Average temperatures are rising in Minnesota, leading to more air pollution and longer allergy seasons, as well as increased rates of disease from animal vectors, including Lyme disease. Flooding from severe rainfall is also an issue and causes health problems from mold and mildew as well as direct injuries and drowning risks. Lead exposure is still an issue due to the prevalence of older housing in many areas. Obesity is a problem, with one in four adults obese. Obesity rates are much higher for American Indians (40.9 percent). Opioid use in the state is increasing, with a 10-fold jump in opioid-related deaths between 2000 and 2015. CPR and ACLS skills are important in helping resuscitate patients who have overdosed.
Minneapolis is the largest city in Minnesota, with a population of 400,079 in 2016. Home to three of the state’s four major sports teams, it hosted the 2008 National Republican Convention. Minneapolis adjoins St. Paul and the two are commonly known as the Twin Cities. Rich in water, such as the Mississippi River, many lakes, and streams, the city is the economic hub of the region. Commerce, finance, healthcare, industry, and rail and trucking services are the primary economic activities. The city is also known for cultural activities such as music and theater. In common with the rest of the US, the leading causes of death in Minneapolis in 2014 were accidents, cancer, chronic lower respiratory disease, heart disease and stroke. The high levels of heart and stroke-related problems mean CPR and AED skills are vital in this locale. BLS, PALS and ACLS classes allow you to provide high levels of care.
St. Paul, the state capital, has a population of 294,873 and boasts the most Mississippi River shoreline of any other city in the US. Second in the US in terms of higher education institutions per capita, St. Paul boasts three public and eight private colleges or universities as well as five-post-secondary institutions. It is home to several major businesses, including Gander Mountain and the 3M company. Health issues in St. Paul are similar to those in Minneapolis, which means BLS, ACLS and PALS skills are necessary.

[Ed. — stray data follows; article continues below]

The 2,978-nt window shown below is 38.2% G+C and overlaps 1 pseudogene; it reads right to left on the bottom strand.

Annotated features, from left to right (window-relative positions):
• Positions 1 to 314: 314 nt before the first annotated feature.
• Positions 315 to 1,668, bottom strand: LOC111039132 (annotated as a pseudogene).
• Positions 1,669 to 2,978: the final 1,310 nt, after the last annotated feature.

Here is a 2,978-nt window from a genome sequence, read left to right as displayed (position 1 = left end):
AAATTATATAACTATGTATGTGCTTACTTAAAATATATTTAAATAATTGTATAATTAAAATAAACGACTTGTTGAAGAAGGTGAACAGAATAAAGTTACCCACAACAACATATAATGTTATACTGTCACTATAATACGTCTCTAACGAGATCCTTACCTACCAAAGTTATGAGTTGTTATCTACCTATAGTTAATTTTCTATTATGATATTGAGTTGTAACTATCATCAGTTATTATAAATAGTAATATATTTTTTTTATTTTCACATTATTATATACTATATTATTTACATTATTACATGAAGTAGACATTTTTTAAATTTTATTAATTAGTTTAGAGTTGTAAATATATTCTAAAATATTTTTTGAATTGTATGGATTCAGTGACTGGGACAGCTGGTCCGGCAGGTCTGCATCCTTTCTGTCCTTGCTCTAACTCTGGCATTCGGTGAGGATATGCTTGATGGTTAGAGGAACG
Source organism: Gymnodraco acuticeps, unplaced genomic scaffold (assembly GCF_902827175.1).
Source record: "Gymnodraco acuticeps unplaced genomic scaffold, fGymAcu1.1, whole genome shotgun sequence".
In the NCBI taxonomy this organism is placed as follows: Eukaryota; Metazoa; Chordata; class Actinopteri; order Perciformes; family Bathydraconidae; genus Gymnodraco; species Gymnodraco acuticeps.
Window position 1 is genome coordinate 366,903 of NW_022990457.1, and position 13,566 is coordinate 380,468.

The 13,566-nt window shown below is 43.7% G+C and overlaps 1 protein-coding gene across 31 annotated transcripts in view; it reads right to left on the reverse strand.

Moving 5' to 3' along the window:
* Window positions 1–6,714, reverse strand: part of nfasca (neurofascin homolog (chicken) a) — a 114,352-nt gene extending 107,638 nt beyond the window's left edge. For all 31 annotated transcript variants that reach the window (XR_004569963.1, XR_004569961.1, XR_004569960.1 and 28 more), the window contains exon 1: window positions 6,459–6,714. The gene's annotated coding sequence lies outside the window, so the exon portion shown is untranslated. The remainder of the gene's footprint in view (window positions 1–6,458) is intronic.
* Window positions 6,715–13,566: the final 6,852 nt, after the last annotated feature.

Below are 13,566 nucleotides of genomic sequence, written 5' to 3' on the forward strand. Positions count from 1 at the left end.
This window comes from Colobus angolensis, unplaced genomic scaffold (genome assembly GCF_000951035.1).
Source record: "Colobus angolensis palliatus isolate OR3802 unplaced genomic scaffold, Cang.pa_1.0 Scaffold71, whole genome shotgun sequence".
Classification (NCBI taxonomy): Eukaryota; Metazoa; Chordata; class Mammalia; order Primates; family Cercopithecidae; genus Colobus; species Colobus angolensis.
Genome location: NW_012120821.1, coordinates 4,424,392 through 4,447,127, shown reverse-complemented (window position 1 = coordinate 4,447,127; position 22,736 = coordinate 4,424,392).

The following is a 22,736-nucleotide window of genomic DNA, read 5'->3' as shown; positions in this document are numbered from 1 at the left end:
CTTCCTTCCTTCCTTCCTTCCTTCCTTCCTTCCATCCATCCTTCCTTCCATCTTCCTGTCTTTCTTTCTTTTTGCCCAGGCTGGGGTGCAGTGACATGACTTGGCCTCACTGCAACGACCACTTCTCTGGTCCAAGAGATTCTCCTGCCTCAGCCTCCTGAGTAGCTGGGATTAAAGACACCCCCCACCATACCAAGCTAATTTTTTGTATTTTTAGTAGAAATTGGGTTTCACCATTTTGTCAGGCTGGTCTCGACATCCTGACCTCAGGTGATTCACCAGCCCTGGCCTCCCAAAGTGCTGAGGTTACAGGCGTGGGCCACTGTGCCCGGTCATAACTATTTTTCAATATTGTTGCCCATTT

Rochester, population 110,731, is home to the Mayo Clinic and the technology firm of IBM. Lying along the Zumbro river, the area is humid and has significant snowfall in winter. Health care, and especially the Mayo Clinic, are the core of the city’s economy. Mental health, obesity, diabetes and vaccine preventable diseases are the primary health issues in the city, according to the 2013 Olmstead County Community Health Needs Assessment. Financial stress is also an issue for 26 percent of adults. Obesity and stress both increase the risk of heart disease and stroke, for which CPR, ACLS and PALS skills are frequently necessary, as is the use of AED. Our BLS, ACLS and PALS classes help you meet this need
Bloomington, with a population of 86,321, lies only 10 miles south of downtown Minneapolis. Settled in 1852, the economy was once based on farming, blacksmithing and flour milling but today the Mall of America is the primary source of jobs. However, the Bloomington Airport and other headquarters of organizations such as Health Partners, Seagate Technology, and Wells Fargo are also located in Bloomington. Maternal/child health, nutrition/obesity/physical activity, and social/emotional well-being are the top three health issues in Bloomington, according to the most recent Community Health Board Report. PALS is an important component of care in any area that has maternal/child health problems, While BLS and ACLS classes help prepare you to meet the needs of adults and seniors.
Duluth is roughly equivalent in size to Bloomington, with a population of 86,125. The city borders Lake Superior and the Superior National Forest and is a major port city in the region. Original immigrants to the area were fur traders, who displaced the local American Indians. Economic declines in shipping, mining and the steel industry in the 1950s led to a gradual shift to tourism. The climate is humid and winters are typically snowy, long and cold due to the proximity of Lake Superior. Obesity/physical activity/nutrition, alcohol and drug use, access to preventive care and screenings are the major health issues in the area, according to the St. Lukes Hospital Community Health Needs Assessment of 2013. Drug use increases the risk of overdose, for which CPR/ACLS and PALS may be necessary; classes help you prepare for this level of care.
No matter where you are in Minnesota, you can access our online courses to certify or renew certification in CPR, BLS, ACLS, PALS, the use of an AED or first aid. Please contact us for more information or to sign up.